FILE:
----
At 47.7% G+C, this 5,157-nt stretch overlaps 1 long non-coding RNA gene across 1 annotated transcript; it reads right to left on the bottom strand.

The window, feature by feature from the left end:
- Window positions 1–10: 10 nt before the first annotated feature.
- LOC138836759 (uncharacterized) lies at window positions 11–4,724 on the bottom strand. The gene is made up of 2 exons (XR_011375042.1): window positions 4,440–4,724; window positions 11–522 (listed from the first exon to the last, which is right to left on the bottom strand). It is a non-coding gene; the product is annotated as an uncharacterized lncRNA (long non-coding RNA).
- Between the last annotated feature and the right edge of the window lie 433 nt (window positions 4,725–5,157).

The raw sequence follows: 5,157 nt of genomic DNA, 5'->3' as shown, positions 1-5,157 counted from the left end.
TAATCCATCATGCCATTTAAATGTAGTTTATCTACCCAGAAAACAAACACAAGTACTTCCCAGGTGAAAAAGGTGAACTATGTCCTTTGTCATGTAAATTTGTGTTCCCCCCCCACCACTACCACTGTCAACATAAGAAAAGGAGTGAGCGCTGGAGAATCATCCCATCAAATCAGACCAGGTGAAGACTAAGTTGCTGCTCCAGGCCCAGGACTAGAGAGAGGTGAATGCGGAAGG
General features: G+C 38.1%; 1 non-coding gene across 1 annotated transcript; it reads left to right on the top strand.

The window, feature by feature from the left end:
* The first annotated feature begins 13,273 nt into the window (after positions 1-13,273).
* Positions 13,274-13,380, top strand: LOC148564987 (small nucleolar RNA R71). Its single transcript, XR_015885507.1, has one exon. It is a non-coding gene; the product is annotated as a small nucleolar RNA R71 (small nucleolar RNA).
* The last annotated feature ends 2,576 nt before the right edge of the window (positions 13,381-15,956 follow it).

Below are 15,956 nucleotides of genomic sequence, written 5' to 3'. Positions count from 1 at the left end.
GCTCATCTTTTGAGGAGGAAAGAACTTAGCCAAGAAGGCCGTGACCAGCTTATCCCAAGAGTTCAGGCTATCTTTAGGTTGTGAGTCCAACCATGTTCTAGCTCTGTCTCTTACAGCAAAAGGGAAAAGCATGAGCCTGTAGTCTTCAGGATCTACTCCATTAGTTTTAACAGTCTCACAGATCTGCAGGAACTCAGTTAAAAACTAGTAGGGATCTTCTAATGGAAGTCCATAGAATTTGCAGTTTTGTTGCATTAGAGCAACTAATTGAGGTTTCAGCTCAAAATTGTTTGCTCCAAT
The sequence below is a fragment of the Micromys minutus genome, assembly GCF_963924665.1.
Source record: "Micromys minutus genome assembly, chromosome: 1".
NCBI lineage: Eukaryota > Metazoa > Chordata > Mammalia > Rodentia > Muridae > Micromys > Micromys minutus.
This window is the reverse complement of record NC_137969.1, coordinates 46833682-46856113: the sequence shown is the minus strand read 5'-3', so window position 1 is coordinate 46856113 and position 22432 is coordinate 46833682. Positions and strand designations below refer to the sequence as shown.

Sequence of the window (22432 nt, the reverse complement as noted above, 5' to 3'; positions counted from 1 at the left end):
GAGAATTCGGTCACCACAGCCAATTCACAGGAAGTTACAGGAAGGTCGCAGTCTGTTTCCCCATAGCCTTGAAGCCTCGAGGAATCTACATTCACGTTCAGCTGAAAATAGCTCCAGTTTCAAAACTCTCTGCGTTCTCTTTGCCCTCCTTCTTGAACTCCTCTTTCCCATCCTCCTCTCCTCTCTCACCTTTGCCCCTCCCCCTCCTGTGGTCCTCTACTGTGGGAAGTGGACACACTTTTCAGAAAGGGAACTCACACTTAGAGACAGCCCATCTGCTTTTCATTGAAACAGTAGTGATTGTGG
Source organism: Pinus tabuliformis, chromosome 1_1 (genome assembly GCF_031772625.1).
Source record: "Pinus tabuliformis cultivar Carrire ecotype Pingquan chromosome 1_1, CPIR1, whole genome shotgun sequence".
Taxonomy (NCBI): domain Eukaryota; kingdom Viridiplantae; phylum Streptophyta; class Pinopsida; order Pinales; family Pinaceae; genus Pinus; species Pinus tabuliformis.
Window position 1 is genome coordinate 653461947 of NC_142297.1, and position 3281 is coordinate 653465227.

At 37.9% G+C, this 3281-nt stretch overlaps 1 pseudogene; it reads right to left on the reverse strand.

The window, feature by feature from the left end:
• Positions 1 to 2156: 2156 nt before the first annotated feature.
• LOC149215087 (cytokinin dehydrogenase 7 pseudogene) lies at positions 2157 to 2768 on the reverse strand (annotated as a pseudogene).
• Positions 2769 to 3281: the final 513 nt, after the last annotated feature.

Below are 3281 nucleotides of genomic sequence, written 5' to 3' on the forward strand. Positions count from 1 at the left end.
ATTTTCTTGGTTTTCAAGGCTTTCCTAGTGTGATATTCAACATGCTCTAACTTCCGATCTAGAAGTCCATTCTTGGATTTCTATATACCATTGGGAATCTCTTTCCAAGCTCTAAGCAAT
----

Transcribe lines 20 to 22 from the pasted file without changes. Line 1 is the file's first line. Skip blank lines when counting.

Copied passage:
GAGAATTCGGTCACCACAGCCAATTCACAGGAAGTTACAGGAAGGTCGCAGTCTGTTTCCCCATAGCCTTGAAGCCTCGAGGAATCTACATTCACGTTCAGCTGAAAATAGCTCCAGTTTCAAAACTCTCTGCGTTCTCTTTGCCCTCCTTCTTGAACTCCTCTTTCCCATCCTCCTCTCCTCTCTCACCTTTGCCCCTCCCCCTCCTGTGGTCCTCTACTGTGGGAAGTGGACACACTTTTCAGAAAGGGAACTCACACTTAGAGACAGCCCATCTGCTTTTCATTGAAACAGTAGTGATTGTGG
Source organism: Pinus tabuliformis, chromosome 1_1 (genome assembly GCF_031772625.1).
Source record: "Pinus tabuliformis cultivar Carrire ecotype Pingquan chromosome 1_1, CPIR1, whole genome shotgun sequence".